“If I had a donut for every time I’ve listened to this album I’d be dead by now.” -The Proprietor, on Melanie Penn’s Wake Up Love.
After winning us over with her debut three years ago, Melanie Penn returns this fall with Hope Tonight. Working once again with Ben Shive, Melanie believes if you’re a fan of the first album then this one will win you over, too. We talked to Melanie to find out how she’s been spending her time and what to expect on Hope Tonight.
Can you tell us what you’ve been up to creatively speaking?
I finished production on the new album, Hope Tonight. Ben Shive produced it and partnering together again for this album brought a lot of joy, laughs, and inspiration. I also had the opportunity to bring Steve Elliot to Nashville to record a lot of the guitars. It was great to involve a musician from my New York family—something I wasn’t able to do on Wake Up Love.
There’s some other stuff happening in New York. I try to be involved as much as I can in sessions, and I love co-writing with some dear friends there. I’m also singing in other bands, and leading worship at Redeemer Presbyterian Church and Resurrection Park Slope. My main push this fall, though, will be to get Hope Tonight out there.
You have your debut in the rearview mirror, so did the approach to the new album feel different?
The overall approach didn’t feel too much different because the production relationship between Ben and me was already established. It was a continuation from Wake Up Love. I had more confidence in making decisions—hopefully bolder decisions—than I did on Wake Up Love.
A fundamental difference in recording this album was that we laid a lot of groundwork just him and me—recording acoustic guitar, for instance, and then programming around it. After we had some tracks that were fairly built up like that we brought in a live drummer and bass player to lay down the rhythm foundation. Felt a little backward at times, but Ben did an amazing job—as usual—making that work.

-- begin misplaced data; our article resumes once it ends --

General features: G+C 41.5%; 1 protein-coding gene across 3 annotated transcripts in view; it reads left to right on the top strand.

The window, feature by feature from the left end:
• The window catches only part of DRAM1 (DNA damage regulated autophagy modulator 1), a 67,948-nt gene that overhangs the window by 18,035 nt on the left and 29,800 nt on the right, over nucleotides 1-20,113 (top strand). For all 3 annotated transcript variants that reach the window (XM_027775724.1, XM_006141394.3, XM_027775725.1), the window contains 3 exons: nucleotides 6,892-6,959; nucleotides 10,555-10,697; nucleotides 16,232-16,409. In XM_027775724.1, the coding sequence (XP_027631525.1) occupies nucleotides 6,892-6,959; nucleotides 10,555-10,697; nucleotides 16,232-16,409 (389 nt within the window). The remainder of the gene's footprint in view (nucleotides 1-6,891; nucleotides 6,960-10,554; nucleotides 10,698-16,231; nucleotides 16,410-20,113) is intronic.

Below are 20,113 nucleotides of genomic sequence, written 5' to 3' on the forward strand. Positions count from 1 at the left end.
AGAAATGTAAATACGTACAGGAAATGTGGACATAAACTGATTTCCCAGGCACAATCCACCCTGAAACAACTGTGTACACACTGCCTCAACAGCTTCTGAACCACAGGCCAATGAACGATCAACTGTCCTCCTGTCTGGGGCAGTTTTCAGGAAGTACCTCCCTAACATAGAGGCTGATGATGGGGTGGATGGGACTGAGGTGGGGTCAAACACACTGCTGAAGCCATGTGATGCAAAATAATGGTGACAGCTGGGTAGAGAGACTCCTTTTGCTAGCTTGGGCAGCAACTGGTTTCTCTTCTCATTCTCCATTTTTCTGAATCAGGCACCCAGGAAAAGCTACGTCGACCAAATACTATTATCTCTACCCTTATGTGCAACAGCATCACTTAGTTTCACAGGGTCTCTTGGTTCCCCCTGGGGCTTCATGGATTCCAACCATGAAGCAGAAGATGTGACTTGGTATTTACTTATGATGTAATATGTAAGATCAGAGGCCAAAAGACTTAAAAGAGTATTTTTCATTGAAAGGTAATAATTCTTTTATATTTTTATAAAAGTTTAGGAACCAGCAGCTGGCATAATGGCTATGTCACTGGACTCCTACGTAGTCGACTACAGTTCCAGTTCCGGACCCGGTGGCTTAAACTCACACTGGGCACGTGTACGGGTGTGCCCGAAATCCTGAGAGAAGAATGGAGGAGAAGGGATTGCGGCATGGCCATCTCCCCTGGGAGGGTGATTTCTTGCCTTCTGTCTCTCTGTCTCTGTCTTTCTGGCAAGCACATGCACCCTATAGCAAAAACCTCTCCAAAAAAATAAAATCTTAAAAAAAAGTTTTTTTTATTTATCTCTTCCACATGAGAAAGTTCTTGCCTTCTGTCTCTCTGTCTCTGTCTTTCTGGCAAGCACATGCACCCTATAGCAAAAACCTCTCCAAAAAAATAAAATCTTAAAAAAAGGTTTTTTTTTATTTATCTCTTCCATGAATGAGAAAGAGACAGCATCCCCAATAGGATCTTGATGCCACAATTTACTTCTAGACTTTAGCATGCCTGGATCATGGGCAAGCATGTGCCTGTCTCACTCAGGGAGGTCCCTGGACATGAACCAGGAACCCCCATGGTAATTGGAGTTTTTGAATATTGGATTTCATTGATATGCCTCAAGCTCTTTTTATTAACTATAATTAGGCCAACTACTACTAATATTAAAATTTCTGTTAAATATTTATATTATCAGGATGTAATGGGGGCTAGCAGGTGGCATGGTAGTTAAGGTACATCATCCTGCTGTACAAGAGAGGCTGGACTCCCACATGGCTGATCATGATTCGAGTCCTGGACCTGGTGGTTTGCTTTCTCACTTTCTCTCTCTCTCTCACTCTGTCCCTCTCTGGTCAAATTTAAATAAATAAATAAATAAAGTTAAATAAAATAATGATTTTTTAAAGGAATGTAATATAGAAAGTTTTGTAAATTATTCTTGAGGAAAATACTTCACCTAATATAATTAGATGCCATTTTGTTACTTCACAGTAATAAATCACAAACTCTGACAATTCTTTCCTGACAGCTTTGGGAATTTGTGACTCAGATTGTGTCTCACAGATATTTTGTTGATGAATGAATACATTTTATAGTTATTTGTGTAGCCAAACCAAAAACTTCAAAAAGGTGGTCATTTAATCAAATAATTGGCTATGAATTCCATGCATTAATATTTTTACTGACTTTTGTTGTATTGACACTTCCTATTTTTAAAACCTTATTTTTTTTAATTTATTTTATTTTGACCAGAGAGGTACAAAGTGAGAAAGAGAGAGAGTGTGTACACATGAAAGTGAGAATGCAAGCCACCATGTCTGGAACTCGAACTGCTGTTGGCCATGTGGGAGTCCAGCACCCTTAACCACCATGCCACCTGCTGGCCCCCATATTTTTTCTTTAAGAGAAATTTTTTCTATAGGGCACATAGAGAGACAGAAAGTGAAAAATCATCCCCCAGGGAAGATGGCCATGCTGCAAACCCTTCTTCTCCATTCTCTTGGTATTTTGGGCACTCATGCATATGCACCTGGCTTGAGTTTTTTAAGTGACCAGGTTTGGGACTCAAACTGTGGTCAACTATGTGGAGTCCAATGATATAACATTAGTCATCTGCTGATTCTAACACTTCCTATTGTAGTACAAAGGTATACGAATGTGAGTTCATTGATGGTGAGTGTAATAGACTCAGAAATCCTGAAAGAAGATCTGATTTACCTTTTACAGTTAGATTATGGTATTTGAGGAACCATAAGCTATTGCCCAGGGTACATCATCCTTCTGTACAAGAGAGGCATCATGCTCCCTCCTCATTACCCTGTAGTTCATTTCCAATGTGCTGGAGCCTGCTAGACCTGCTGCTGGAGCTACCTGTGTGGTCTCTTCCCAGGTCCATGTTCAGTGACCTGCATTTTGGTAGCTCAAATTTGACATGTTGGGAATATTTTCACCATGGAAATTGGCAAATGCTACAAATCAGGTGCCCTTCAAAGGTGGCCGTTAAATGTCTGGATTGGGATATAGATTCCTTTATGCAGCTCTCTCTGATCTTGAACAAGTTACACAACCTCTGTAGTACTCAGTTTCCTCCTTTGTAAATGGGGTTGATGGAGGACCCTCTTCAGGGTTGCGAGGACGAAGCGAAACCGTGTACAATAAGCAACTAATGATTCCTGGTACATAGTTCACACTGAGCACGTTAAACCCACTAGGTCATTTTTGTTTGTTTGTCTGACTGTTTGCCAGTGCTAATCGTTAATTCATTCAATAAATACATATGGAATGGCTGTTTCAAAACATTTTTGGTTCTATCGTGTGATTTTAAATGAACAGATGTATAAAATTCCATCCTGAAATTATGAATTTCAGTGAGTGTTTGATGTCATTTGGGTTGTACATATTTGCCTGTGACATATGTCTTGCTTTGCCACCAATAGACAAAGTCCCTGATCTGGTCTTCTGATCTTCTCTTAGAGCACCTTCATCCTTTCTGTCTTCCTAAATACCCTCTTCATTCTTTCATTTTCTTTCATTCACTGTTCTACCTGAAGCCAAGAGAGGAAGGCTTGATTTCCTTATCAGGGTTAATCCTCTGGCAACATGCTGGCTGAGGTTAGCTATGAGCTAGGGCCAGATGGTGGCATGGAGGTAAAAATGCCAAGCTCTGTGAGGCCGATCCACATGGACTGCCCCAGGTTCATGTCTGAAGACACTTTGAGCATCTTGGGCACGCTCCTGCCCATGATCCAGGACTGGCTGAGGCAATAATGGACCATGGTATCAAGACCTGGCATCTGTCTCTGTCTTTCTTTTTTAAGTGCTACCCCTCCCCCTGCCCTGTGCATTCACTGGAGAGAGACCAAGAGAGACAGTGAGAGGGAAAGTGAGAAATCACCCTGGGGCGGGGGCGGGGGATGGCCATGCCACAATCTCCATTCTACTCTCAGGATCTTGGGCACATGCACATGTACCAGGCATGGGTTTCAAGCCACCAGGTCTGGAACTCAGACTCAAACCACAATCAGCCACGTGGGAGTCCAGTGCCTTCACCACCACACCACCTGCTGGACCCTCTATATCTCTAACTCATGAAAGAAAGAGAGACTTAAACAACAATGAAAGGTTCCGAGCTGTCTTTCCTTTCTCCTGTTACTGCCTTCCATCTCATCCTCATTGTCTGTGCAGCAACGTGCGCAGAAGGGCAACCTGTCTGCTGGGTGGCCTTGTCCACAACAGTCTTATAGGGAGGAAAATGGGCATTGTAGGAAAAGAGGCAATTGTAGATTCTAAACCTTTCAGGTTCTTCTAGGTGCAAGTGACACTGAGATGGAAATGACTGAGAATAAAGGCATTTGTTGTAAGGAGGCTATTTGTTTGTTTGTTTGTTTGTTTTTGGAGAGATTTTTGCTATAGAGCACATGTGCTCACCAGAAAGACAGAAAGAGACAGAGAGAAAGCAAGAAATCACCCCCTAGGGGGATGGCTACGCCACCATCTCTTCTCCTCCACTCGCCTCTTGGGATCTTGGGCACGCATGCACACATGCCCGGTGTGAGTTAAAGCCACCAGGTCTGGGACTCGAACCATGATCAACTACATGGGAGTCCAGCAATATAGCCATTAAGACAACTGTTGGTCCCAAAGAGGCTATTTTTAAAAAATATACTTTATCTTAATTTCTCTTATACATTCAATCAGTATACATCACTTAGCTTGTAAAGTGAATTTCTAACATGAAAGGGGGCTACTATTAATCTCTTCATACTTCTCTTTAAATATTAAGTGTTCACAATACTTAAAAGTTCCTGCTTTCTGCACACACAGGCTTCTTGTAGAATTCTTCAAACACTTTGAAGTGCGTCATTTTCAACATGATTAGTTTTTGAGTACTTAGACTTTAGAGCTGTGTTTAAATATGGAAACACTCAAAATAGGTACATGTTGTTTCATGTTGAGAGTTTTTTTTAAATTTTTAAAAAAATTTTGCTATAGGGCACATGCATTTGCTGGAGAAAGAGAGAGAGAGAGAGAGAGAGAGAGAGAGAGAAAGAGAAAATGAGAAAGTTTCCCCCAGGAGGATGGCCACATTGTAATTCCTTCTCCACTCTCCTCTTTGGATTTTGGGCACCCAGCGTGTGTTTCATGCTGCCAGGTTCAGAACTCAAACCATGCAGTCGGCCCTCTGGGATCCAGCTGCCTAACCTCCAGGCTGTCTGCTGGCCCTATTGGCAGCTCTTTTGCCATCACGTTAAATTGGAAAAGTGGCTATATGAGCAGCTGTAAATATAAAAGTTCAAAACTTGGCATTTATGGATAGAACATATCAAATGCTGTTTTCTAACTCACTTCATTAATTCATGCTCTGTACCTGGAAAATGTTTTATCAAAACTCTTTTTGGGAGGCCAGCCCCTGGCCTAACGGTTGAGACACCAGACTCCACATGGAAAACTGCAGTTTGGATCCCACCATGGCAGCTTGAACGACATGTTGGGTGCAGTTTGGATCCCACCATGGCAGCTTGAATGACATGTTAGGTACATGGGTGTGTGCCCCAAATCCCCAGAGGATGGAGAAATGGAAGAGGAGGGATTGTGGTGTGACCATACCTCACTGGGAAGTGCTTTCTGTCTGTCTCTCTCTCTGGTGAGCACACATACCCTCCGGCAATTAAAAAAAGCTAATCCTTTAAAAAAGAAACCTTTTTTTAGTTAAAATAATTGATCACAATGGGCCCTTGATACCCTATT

Another element that Ben and I emphasized on Hope Tonight was more programming and electronic sounds. Those sounds are not on Wake Up Love—perhaps here and there, minimally—and they add a lot of fun to Hope Tonight. There are a lot of overlapping live drums and programmed rhythms and I am loving it. We also took a more pop approach to the album. I tend to be a bit of an arty songwriter so I tried to keep the skeleton of “art songs” there and then give them a poppier production.
Many people fell in love with the first album, citing its accessibility—your ability to take a simple concept and turn it in such a way. You’ve already talked about the pop approach, but how are the songs on Hope Tonight similar or different?
I’m still writing about nature—so those topics appear. Thanks for saying that the songs on Wake Up Love are simple or accessible—that is my main goal when writing a song. I never want a song to be esoteric or unclear. For the record, there aren’t any breakup songs on the record. Hope Tonight is a very optimistic collection, but not annoyingly so. I am a New Yorker.
Do you love songs or artists that do the same?
Yes absolutely I do. I love artists that don’t toss away any words or images. I love songs in which every single word or rhyme is intended. Stephen Sondheim is the best writer I know at this. There is one song called “Anyone Can Whistle” that’s an iconic song to me and a perfect example of taking a mundane action or thought and commenting on something bigger.
Can you give us some tangible details on Hope Tonight?
There are 10 songs on the album and I’m aiming for a release date in the fall, maybe mid-October. I just want to sing, tour, and hang out in the Rabbit Room as much as I can. I love that we are talking about “simplicity” here because I have already started my next songwriting project and right now the working title is Simple Songs.
Matt Conner is a freelance writer and music journalist. As the founding pastor of The Mercy House, he led a church community for more than six years in intense community development across racial and socio-economic lines. As a writer, he’s interviewed thousands of musicians for multiple print and web-based publications.